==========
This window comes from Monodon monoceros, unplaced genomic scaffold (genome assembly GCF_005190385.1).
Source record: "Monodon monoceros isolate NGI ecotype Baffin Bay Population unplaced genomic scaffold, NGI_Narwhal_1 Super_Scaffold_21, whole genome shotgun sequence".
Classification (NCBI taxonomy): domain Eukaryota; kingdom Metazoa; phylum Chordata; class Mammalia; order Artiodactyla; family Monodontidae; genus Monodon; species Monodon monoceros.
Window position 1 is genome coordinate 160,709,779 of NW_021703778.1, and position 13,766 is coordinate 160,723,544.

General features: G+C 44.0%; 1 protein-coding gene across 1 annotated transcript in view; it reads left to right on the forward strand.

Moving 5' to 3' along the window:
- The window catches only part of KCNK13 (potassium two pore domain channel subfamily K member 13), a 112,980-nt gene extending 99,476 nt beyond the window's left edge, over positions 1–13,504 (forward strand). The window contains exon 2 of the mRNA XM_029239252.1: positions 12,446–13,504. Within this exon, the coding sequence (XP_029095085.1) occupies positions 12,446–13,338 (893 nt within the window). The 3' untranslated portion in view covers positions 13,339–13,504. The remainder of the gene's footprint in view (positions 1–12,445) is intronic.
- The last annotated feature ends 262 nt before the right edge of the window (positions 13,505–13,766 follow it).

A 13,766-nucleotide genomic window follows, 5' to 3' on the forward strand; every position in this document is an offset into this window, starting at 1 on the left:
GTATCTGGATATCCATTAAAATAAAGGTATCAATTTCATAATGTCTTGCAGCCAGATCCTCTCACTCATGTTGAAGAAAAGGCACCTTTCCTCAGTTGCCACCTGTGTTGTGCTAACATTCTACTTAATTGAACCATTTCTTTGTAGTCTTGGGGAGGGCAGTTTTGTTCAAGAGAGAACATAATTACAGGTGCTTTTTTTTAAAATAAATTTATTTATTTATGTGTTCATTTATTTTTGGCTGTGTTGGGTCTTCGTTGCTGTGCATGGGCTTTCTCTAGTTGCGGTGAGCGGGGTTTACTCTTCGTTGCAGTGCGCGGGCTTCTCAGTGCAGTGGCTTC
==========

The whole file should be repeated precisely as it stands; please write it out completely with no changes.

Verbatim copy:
This window comes from Monodon monoceros, unplaced genomic scaffold (genome assembly GCF_005190385.1).
Source record: "Monodon monoceros isolate NGI ecotype Baffin Bay Population unplaced genomic scaffold, NGI_Narwhal_1 Super_Scaffold_21, whole genome shotgun sequence".
Classification (NCBI taxonomy): domain Eukaryota; kingdom Metazoa; phylum Chordata; class Mammalia; order Artiodactyla; family Monodontidae; genus Monodon; species Monodon monoceros.
Window position 1 is genome coordinate 160,709,779 of NW_021703778.1, and position 13,766 is coordinate 160,723,544.

General features: G+C 44.0%; 1 protein-coding gene across 1 annotated transcript in view; it reads left to right on the forward strand.

Moving 5' to 3' along the window:
- The window catches only part of KCNK13 (potassium two pore domain channel subfamily K member 13), a 112,980-nt gene extending 99,476 nt beyond the window's left edge, over positions 1–13,504 (forward strand). The window contains exon 2 of the mRNA XM_029239252.1: positions 12,446–13,504. Within this exon, the coding sequence (XP_029095085.1) occupies positions 12,446–13,338 (893 nt within the window). The 3' untranslated portion in view covers positions 13,339–13,504. The remainder of the gene's footprint in view (positions 1–12,445) is intronic.
- The last annotated feature ends 262 nt before the right edge of the window (positions 13,505–13,766 follow it).

A 13,766-nucleotide genomic window follows, 5' to 3' on the forward strand; every position in this document is an offset into this window, starting at 1 on the left:
GTATCTGGATATCCATTAAAATAAAGGTATCAATTTCATAATGTCTTGCAGCCAGATCCTCTCACTCATGTTGAAGAAAAGGCACCTTTCCTCAGTTGCCACCTGTGTTGTGCTAACATTCTACTTAATTGAACCATTTCTTTGTAGTCTTGGGGAGGGCAGTTTTGTTCAAGAGAGAACATAATTACAGGTGCTTTTTTTTAAAATAAATTTATTTATTTATGTGTTCATTTATTTTTGGCTGTGTTGGGTCTTCGTTGCTGTGCATGGGCTTTCTCTAGTTGCGGTGAGCGGGGTTTACTCTTCGTTGCAGTGCGCGGGCTTCTCAGTGCAGTGGCTTC